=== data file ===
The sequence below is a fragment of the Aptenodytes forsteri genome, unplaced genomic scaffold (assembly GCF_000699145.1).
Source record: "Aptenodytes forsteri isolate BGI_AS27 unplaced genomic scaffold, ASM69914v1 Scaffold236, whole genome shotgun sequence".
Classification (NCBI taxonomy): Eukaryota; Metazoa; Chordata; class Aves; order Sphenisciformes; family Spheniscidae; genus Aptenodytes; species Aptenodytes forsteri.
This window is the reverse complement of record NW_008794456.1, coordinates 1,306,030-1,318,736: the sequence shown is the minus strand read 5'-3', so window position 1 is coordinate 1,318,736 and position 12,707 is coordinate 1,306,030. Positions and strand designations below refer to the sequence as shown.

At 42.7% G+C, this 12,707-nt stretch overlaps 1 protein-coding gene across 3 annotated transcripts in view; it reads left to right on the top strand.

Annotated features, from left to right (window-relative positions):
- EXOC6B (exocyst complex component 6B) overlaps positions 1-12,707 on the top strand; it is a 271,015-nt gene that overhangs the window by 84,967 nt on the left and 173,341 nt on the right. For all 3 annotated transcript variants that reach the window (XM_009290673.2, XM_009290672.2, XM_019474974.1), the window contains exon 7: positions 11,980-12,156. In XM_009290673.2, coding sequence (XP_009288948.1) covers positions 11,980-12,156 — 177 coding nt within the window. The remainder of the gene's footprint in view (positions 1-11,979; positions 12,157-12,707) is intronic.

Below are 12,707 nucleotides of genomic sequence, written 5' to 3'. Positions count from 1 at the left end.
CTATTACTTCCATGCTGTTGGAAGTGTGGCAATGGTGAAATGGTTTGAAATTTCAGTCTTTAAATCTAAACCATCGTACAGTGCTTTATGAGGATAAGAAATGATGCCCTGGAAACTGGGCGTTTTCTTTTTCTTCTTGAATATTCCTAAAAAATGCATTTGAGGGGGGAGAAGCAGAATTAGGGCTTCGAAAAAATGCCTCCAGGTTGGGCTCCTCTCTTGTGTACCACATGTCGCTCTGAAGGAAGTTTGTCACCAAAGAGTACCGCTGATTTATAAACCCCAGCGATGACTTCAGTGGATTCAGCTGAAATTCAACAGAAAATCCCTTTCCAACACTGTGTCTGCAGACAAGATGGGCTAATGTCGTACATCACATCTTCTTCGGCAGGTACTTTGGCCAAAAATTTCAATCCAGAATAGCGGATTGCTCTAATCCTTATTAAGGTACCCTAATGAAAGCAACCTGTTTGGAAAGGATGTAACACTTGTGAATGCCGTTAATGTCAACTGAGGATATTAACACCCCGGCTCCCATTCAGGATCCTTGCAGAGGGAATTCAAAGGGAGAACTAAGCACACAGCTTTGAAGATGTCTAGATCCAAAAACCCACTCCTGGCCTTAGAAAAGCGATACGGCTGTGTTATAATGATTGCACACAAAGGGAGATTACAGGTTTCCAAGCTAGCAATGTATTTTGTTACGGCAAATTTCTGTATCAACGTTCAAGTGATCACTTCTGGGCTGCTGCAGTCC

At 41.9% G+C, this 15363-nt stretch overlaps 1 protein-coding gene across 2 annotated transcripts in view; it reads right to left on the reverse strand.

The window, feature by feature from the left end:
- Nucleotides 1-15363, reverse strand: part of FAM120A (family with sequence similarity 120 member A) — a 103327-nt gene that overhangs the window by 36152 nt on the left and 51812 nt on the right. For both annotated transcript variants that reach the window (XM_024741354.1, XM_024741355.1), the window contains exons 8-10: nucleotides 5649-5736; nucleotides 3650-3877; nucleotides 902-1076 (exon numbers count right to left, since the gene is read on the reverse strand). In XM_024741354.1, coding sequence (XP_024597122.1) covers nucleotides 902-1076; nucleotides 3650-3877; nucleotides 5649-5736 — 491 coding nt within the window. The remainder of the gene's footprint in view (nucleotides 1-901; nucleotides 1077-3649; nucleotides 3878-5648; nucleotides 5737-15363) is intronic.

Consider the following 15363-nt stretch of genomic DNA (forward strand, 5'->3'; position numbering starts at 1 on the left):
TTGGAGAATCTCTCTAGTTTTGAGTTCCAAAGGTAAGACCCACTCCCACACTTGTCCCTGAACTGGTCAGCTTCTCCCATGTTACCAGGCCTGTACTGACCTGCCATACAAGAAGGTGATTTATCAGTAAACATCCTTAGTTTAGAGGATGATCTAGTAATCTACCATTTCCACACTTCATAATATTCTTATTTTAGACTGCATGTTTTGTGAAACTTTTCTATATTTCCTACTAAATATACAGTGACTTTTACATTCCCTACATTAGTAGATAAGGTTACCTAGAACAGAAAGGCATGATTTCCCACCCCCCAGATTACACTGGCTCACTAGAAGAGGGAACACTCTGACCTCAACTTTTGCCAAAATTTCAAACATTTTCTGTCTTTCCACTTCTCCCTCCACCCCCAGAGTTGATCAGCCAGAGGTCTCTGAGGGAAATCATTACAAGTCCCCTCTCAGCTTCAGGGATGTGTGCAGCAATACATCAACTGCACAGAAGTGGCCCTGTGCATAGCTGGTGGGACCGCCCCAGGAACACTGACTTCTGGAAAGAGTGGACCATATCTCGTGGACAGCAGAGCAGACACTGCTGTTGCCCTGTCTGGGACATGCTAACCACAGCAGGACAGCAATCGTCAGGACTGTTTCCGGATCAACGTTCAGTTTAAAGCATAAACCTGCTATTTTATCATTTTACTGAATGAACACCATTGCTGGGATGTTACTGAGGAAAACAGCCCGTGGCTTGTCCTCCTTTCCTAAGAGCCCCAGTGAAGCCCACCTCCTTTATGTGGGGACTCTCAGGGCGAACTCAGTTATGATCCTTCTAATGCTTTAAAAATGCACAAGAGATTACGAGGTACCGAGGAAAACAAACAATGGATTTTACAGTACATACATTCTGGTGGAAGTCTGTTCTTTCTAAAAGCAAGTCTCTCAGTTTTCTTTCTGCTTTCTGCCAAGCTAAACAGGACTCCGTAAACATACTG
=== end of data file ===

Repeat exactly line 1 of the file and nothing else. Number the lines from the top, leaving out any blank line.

The sequence below is a fragment of the Aptenodytes forsteri genome, unplaced genomic scaffold (assembly GCF_000699145.1).